Donald Trump effectively acknowledged defeat in the presidential election, although he continues to tweet defiance. Janet Yellen will be Joe Biden’s Treasury Secretary. Bitcoin and Chinese equities experience a speculative surge, while stocks are set to gain on confidence in the outlook for 2021. U.S. oil industry data on inventories are due and the U.K.’s lockdown will end on December 2. Here’s what you need to know in financial markets on Tuesday, November 24th.
1. Trump concedes, sorta; Yellen tapped
President Donald Trump implicitly acknowledged electoral defeat, authorizing his staff to allow President-elect Joe Biden the resources needed by his transition team. He continued to say via Twitter that he doesn’t accept the outcome of the election, which was effectively sealed on Monday when the state of Michigan certified its results.
Biden’s future administration team is taking shape. He has tapped former Federal Reserve chair Janet Yellen to be Treasury Secretary. If confirmed, she’ll be the first woman in the position.
Both pieces of news were taken positively by global markets, which welcomed both the clarity around the election and the prospect of an expansive fiscal policy from the liberal-minded Yellen.
2. Bitcoin, Chinese equities surge on speculative wave
The price of Bitcoin went above $19,000 for the first time in three years, expectations of a weak dollar and easy global monetary policy stoked speculation in the world’s favorite alternative asset.
Bitcoin has now risen by over 240% from its low in March, and by 67% in the last six weeks alone, helped by the gradual increase in regulated products giving exposure to the asset, and by the decision of Paypal to offer wallets denominated in the digital currency, lending the clout of a globally-recognized brand in global payments.
It’s not the only asset seeing high speculative flows, however. Chinese equities are also seeing their highest interest from retail investors since the 2015 equity bubble there. Given the enthusiasm among Chinese retail investors for Bitcoin, it’s not impossible that the two developments are two sides of the same coin. Demand for alternative assets in China is being helped by a wave of defaults in the local bond market that has eroded trust in more traditional investment vehicles.
3. Stocks set to open higher as earnings pick up again; CB consumer sentiment eyed
U.S. stock markets are set to open markedly higher for a second day as confidence in the outlook for 2021 rises, thanks to the increasing number of vaccines reaching the approval stage and to the prospects of a stimulative fiscal policy next year. That may or may not find an echo in the Conference Board’s consumer confidence index, due out at 10 AM ET.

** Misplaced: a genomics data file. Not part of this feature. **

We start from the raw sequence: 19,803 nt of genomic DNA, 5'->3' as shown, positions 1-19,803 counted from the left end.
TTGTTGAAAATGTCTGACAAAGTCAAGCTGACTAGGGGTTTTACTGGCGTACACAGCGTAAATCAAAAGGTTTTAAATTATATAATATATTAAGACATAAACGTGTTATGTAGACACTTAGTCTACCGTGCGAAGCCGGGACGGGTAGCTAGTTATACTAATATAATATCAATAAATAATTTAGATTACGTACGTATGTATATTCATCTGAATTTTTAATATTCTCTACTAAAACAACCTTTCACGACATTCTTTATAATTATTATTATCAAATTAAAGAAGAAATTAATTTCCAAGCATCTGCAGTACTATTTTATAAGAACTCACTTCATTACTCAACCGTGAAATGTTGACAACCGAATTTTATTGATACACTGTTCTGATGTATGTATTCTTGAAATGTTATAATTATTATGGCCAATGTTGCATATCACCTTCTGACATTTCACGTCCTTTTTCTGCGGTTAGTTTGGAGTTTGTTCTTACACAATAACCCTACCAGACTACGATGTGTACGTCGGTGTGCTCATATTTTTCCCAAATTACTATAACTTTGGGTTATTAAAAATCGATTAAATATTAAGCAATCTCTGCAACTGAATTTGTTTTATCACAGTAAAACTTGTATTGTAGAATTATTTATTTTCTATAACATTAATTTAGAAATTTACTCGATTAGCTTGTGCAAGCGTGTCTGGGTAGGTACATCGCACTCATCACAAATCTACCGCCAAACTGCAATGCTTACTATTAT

By 6:30 AM ET (1130 GMT), Dow futures were up 313 points, or 1.1%, on course to test the 30,000 barrier when official trading starts.
S&P 500 futures were up 0.8% while NASDAQ Futures were again underperforming with a gain of only 0.4%, as investors continued to rotate back into value and cyclical stocks.
After something of a lull, earnings season gets back into gear with reports from Medtronic (NYSE:MDT), Best Buy, Dollar Tree (NASDAQ:DLTR), Analog Devices (NASDAQ:ADI), Tiffany’s and others.
4. U.K. to end England lockdown
The U.K. lifted the national lockdown order governing England from December 2, but Prime Minister Boris Johnson said a sliding scale of restrictions on business and social activity is likely to remain in place through March next year. Many businesses, especially in the hospitality sector, will find themselves subject to tighter restrictions on operations than before as a result.
Sterling rose on the news to test a two-month high but was held back by a warning from Bank of England Governor Andrew Bailey that a messy post-Brexit transition at the end of December would be ‘worse than Covid.’
On the continent, markets were lifted by an upward revision to German GDP growth for the third quarter to 8.5%, from an initially reported 8.2%. However, the more timely Ifo business climate index and the French Insee business confidence index for November both fell, albeit by less than expected.
5. Oil hits eight-month high on 2021 optimism; API due
Crude oil prices hit an eight-month high as confidence in the demand outlook for 2021 strengthened.
By 6:30 AM ET, Brent futures were up 1.0% at $46.50 a barrel, while U.S. crude futures were up 1.2% at $43.58 a barrel.
In the absence of major news from the big global producers, the focus Tuesday will likely be on American Petroleum Institute inventory data for last week. The market is reckoning with a draw of 333,000 barrels in crude stocks ahead of the Thanksgiving Holiday, where mobility may suffer from a reluctance to travel due to the pandemic.